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Production Risk And Crop Insurance In Malting Barley: A Stochastic Dominance Analysis

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  • Wilson, William W.
  • Gustafson, Cole R.
  • Dahl, Bruce L.

Abstract

Malt barley is an important specialty crop in the Northern Plains and growers mitigate risk with federally subsidized crop insurance and production contracts. However, growers face considerable risk due to "coverage gaps" in crop insurance that result in uncertain indemnity payments due to uncertainty of their crop meeting contract specifications. A stochastic dominance model is developed to evaluate alternative risk efficient strategies for growers with differing risk attitudes and production practices (irrigation vs. dryland). Results show that efficient choices are highly dependent on risk attitudes for dryland growers, but not irrigated growers. Sensitivities with respect to acceptance risk and level of crop insurance subsidization are presented. Increased specialization of agricultural crops with greater emphasis on quality characteristics will limit dryland producer interest in federal crop insurance.

Suggested Citation

  • Wilson, William W. & Gustafson, Cole R. & Dahl, Bruce L., 2006. "Production Risk And Crop Insurance In Malting Barley: A Stochastic Dominance Analysis," Agribusiness & Applied Economics Report 23561, North Dakota State University, Department of Agribusiness and Applied Economics.
  • Handle: RePEc:ags:nddaae:23561
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    References listed on IDEAS

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    1. Roderick M. Rejesus & Keith H. Coble & Thomas O. Knight & Yufei Jin, 2006. "Developing Experience-Based Premium Rate Discounts in Crop Insurance," American Journal of Agricultural Economics, Agricultural and Applied Economics Association, vol. 88(2), pages 409-419.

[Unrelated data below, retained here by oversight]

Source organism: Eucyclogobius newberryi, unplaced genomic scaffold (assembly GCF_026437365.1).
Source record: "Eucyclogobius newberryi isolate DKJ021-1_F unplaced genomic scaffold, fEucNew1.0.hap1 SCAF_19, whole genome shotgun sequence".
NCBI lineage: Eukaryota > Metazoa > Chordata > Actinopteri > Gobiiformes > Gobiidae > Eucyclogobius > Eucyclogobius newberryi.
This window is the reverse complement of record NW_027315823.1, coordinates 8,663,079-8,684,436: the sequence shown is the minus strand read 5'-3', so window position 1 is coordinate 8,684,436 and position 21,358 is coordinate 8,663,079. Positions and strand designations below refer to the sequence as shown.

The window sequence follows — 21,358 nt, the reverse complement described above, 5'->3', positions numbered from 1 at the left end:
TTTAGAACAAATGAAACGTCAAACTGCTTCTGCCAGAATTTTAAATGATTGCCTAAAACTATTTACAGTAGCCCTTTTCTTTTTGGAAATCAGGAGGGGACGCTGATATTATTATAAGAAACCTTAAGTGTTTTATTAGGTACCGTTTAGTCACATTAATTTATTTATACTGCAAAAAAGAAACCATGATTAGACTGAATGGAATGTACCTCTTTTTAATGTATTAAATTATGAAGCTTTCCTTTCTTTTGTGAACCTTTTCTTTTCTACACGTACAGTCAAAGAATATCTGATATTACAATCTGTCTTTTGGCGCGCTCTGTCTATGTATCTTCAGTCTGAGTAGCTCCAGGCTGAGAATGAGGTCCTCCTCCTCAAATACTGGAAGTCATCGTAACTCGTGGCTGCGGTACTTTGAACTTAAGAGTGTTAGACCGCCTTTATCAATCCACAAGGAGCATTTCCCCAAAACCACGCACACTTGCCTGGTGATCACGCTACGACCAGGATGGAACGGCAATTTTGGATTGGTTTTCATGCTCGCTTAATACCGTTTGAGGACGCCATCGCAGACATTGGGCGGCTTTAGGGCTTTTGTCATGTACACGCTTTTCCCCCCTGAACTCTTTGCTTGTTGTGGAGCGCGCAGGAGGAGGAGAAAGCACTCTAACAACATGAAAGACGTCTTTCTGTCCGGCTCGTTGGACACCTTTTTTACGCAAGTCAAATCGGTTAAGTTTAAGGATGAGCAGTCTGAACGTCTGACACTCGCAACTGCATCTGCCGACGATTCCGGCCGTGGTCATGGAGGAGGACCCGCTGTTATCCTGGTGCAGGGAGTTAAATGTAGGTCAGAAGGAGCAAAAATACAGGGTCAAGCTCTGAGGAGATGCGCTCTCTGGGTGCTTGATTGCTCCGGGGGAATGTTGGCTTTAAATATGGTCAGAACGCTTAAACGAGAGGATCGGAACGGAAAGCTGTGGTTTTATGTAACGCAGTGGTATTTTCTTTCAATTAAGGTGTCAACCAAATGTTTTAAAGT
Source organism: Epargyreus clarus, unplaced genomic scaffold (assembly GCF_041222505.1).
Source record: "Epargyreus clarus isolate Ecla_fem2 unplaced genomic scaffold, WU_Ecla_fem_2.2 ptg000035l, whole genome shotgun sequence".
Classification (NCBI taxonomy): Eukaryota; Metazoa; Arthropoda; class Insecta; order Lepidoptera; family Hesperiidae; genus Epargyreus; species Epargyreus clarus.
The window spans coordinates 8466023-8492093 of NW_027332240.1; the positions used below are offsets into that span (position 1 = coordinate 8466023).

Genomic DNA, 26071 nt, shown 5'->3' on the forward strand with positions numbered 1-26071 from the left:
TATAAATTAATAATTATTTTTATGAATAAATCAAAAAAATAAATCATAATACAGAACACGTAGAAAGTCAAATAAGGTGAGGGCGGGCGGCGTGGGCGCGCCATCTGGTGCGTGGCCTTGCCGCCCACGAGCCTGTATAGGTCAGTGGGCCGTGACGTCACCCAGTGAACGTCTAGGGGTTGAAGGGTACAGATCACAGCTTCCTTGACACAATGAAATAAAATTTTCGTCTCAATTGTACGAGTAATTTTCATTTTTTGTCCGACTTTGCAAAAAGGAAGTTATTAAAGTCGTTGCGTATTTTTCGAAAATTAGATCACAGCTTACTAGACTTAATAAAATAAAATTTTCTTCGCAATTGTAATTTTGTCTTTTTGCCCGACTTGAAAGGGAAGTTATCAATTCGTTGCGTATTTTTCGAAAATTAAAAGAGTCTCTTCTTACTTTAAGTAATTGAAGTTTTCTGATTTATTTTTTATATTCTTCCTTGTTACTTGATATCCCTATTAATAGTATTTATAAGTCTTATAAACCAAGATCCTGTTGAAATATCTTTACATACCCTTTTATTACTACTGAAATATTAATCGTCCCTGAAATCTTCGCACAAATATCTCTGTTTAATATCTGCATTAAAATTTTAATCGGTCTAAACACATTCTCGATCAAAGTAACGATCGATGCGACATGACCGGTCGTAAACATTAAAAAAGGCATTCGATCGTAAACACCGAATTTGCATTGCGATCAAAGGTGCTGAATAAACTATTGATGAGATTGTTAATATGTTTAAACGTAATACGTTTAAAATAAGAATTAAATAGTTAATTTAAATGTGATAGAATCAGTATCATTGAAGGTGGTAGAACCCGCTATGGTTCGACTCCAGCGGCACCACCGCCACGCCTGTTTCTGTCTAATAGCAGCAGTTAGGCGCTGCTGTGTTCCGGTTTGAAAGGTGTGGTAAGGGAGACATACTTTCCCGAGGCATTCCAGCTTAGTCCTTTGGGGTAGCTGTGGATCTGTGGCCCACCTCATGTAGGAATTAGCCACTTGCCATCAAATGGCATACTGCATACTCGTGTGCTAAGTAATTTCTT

2. David K. Lambert & Bruce A. McCarl, 1985. "Risk Modeling Using Direct Solution of Nonlinear Approximations of the Utility Function," American Journal of Agricultural Economics, Agricultural and Applied Economics Association, vol. 67(4), pages 846-852.
    3. Racine, Jeffrey S. & Ker, Alan P., 2006. "Rating Crop Insurance Policies with Efficient Nonparametric Estimators that Admit Mixed Data Types," Journal of Agricultural and Resource Economics, Western Agricultural Economics Association, vol. 31(01), April.
    4. Seo, Sangtaek & Mitchell, Paul D. & Leatham, David J., 2005. "Effects of Federal Risk Management Programs on Optimal Acreage Allocation and Nitrogen Use in a Texas Cotton-Sorghum System," Journal of Agricultural and Applied Economics, Southern Agricultural Economics Association, vol. 37(03), December.
    5. J. Brian Hardaker & James W. Richardson & Gudbrand Lien & Keith D. Schumann, 2004. "Stochastic efficiency analysis with risk aversion bounds: a simplified approach," Australian Journal of Agricultural and Resource Economics, Australian Agricultural and Resource Economics Society, vol. 48(2), pages 253-270, June.
    6. McCarl, Bruce A. & Bessler, David A., 1989. "Estimating An Upper Bound On The Pratt Risk A Version Coefficient When The Utility Function Is Unknown," Australian Journal of Agricultural Economics, Australian Agricultural and Resource Economics Society, vol. 33(01), April.
    7. Richard E. Just & Linda Calvin & John Quiggin, 1999. "Adverse Selection in Crop Insurance: Actuarial and Asymmetric Information Incentives," American Journal of Agricultural Economics, Agricultural and Applied Economics Association, vol. 81(4), pages 834-849.
    8. Nganje, William E. & Kaitibie, Simeon & Wilson, William W. & Leistritz, F. Larry & Bangsund, Dean A., 2004. "Economic Impacts Of Fusarium Head Blight In Wheat And Barley: 1993-2001," Agribusiness & Applied Economics Report 23627, North Dakota State University, Department of Agribusiness and Applied Economics.
    9. Gustafson, Cole R. & Wilson, William W. & Dahl, Bruce L., 2006. "Malt Barley Risk Management Strategies," Western Economics Forum, Western Agricultural Economics Association, vol. 5(02).
    10. Bruce A. Babcock & David A. Hennessy, 1996. "Input Demand under Yield and Revenue Insurance," American Journal of Agricultural Economics, Agricultural and Applied Economics Association, vol. 78(2), pages 416-427.
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    Cited by:

    1. Ripplinger, David & Saxowsky, David M. & Bangsund, Dean A., 2014. "Economic Feasibility of Irrigation Along the McClusky Canal in North Dakota: Farm-level Returns," Agribusiness & Applied Economics Report 196960, North Dakota State University, Department of Agribusiness and Applied Economics.

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